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Plan for the expected, prepare for the unexpected.

A worldwide economic collapse is extremely likely in the next few years. Those unprepared may stand naked before a crisis unseen in the U.S. since the Civil War.

That's a quotation in a letter from the World Future Society, which forecasts social and technological trends for the next 25 years, soliciting my long-lapsed membership renewal.

The World Future Society, headquartered in Bethesda, Md., is a prestigious, worldwide organization with 30,000 members in 80 countries and local chapters in 120 cities. Their forecasts merit attention.

It is not my intention to scare you with the above quotation but to remind you that anything is possible today in this volatile world.

You need to work with vision, plan globally and, most importantly, exhibit the courage to take risks. If you do all this, and major, unforeseen events occur, does that "take you off the hook?" NO.

In the same letter from the World Future Society they say, "The best person to forecast your future is you. Why? Because you can influence and change your future in ways that no one else can."

I remember many friends in this business, particularly in California, who told me prior to the latest recession that California would never have problems. "After all," they said, "people are flocking into this state in such numbers that we will never have a recession here."

These people seemed oblivious to the threat of earthquakes, fires, mudslides, pollution, water shortages, congestion, financial deficits, riots and real estate values that could only be sustained in a Hollywood scenario.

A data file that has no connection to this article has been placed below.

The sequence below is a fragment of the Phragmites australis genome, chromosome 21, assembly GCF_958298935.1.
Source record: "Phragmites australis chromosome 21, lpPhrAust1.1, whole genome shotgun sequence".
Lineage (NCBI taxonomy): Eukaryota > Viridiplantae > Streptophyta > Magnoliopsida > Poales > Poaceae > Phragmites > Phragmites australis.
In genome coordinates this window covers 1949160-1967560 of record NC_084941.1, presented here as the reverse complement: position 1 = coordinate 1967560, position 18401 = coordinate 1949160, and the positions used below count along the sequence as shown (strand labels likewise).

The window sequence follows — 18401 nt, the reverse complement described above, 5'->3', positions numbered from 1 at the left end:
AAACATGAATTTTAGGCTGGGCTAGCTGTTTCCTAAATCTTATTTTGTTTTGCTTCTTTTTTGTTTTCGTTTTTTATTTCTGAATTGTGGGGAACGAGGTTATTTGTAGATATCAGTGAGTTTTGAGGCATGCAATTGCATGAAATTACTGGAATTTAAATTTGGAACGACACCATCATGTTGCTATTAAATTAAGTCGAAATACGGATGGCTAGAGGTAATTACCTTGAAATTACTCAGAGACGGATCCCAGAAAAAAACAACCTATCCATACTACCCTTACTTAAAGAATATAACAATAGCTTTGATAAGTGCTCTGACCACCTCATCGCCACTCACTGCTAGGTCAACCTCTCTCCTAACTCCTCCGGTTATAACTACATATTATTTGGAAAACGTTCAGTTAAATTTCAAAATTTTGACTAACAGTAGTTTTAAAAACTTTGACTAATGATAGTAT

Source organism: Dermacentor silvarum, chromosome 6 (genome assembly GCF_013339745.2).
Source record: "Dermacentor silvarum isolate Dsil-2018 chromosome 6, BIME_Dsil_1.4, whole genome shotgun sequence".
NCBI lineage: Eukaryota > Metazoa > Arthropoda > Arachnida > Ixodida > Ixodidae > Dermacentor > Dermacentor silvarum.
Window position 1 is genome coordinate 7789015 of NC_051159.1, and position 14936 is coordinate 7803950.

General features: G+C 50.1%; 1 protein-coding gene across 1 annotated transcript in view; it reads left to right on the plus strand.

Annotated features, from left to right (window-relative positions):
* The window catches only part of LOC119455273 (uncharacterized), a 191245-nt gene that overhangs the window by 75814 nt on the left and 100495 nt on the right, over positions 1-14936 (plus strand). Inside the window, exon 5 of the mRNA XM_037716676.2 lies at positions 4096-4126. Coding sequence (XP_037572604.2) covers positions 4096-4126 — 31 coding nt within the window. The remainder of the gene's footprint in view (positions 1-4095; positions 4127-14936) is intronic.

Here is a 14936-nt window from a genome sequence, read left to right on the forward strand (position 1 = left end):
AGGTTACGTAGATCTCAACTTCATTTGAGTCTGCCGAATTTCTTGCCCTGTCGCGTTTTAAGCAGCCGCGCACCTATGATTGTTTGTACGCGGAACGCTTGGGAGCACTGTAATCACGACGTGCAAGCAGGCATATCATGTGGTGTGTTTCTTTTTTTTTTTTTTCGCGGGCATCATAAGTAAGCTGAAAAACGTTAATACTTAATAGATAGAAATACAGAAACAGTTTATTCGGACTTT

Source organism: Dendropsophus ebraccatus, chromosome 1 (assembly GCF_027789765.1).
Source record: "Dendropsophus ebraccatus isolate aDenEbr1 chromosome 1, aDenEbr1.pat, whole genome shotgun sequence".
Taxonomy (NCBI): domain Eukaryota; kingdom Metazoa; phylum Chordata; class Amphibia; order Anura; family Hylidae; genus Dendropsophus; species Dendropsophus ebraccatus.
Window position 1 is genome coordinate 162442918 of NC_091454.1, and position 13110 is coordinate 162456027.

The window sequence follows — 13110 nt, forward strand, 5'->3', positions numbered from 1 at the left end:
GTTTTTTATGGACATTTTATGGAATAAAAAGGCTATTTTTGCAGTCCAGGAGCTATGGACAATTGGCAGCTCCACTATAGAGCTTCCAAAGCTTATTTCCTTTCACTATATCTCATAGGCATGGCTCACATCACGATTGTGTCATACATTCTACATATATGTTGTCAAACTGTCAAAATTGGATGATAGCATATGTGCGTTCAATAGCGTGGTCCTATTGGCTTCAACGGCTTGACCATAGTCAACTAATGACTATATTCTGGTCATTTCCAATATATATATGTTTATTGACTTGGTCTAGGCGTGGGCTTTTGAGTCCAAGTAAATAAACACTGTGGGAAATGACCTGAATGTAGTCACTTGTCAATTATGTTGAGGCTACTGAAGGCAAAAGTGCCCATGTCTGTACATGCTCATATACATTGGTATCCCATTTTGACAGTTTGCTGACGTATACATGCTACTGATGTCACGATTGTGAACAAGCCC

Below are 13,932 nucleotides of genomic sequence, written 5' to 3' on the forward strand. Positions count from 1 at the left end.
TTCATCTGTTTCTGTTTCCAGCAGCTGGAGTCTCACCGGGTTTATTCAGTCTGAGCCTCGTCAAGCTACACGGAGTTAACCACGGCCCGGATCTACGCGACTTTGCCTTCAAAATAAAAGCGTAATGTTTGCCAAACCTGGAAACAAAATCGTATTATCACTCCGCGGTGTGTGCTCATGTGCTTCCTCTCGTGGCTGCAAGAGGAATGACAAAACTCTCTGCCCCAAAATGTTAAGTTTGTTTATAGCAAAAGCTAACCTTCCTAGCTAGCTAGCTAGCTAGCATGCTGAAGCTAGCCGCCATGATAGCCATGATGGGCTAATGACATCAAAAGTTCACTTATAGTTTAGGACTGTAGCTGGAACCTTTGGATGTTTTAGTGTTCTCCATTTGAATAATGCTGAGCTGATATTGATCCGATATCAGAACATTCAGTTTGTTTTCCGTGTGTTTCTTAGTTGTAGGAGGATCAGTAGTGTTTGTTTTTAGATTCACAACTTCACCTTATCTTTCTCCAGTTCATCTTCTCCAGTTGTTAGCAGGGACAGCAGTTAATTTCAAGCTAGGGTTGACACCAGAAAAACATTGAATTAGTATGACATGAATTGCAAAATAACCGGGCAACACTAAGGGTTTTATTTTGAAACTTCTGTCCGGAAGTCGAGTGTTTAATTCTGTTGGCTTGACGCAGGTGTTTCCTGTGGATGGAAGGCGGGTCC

It should have been obvious that corrections would occur. The old cliche, "We are doomed to repeat history who ignore it," was never more relevant.

I haven't had any comments recently from those people in California. And it's not my intention to single out California as unique. Many other areas have gone through similar cycles and will in the future. California is just a recent, glaring example.

Learn to interpret "the news" you are fed every day. A good example is an editorial I read recently by John Vanvig, Rural Electric News Service, reprinted in the June, 1992 issue of the Rural Minnesota News, on changes in rural farm life. Vanvig writes, "...some part of me is sick and tired of big urban papers crying over changes I'm not sure they understand. Farm life has dramatically changed. Fifty years ago, there might have been four farms in a square mile. Today (quoting another researcher), one man can farm 1,600 acres. These things happen naturally."

Compare this trend, which any reasonably intelligent person in this country should have been able to forecast, with the non-sensical, almost hysterical hyperbole surrounding preservation efforts for "the family farm" and you should be able to separate fact from fiction.

The title of this editorial was "Windmills and Weeds." How apropos.

Most of the World Future Society forecasts are optimistic technological forecasts, many of them in telecomm, that portend a bright future few of us can fully visualize or comprehend in 1992. But we need to try. And we need always to keep in mind that these rosy scenarios can be upset by cataclysmic occurrences, both social and economic, that shake civilizations to their core.

Their letter sums up their position--and this should be your position--when they say, "If you agree that the future consists of a variety of alternatives, that choice is unavoidable, and that refusing to choose is itself a choice, you have taken the first step toward a more active role in your own future."

The U.S. economy seems to be on a better track the past few months and many indicators are favorable for the first time in several years. We all hope--and expect--this trend will continue. The moral is, however, expect the unexpected, design for the worst case, and don't be lulled into complacency by fair-weather prophets who don't share your risk and insight.

[Augie Blegen is a telecomm consultant and executive director of the Association of Data Communications Users, Inc., P.O. Box 385728, Bloomington, MN 55348, (612) 881-6803.]
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Copyright 1992 Gale, Cengage Learning. All rights reserved.

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Title Annotation:Datacomm User
Author:Blegen, August
Publication:Communications News
Article Type:Column
Date:Aug 1, 1992
Words:679
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